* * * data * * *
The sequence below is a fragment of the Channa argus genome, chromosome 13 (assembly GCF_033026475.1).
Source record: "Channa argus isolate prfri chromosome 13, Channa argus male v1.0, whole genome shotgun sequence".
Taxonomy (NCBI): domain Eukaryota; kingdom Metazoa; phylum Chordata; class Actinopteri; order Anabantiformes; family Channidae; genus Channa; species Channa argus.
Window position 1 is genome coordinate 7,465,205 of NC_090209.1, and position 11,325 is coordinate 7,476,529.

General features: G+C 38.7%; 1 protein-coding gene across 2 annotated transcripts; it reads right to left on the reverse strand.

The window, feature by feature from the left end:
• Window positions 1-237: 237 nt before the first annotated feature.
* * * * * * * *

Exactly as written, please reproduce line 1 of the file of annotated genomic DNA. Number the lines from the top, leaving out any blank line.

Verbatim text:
The sequence below is a fragment of the Channa argus genome, chromosome 13 (assembly GCF_033026475.1).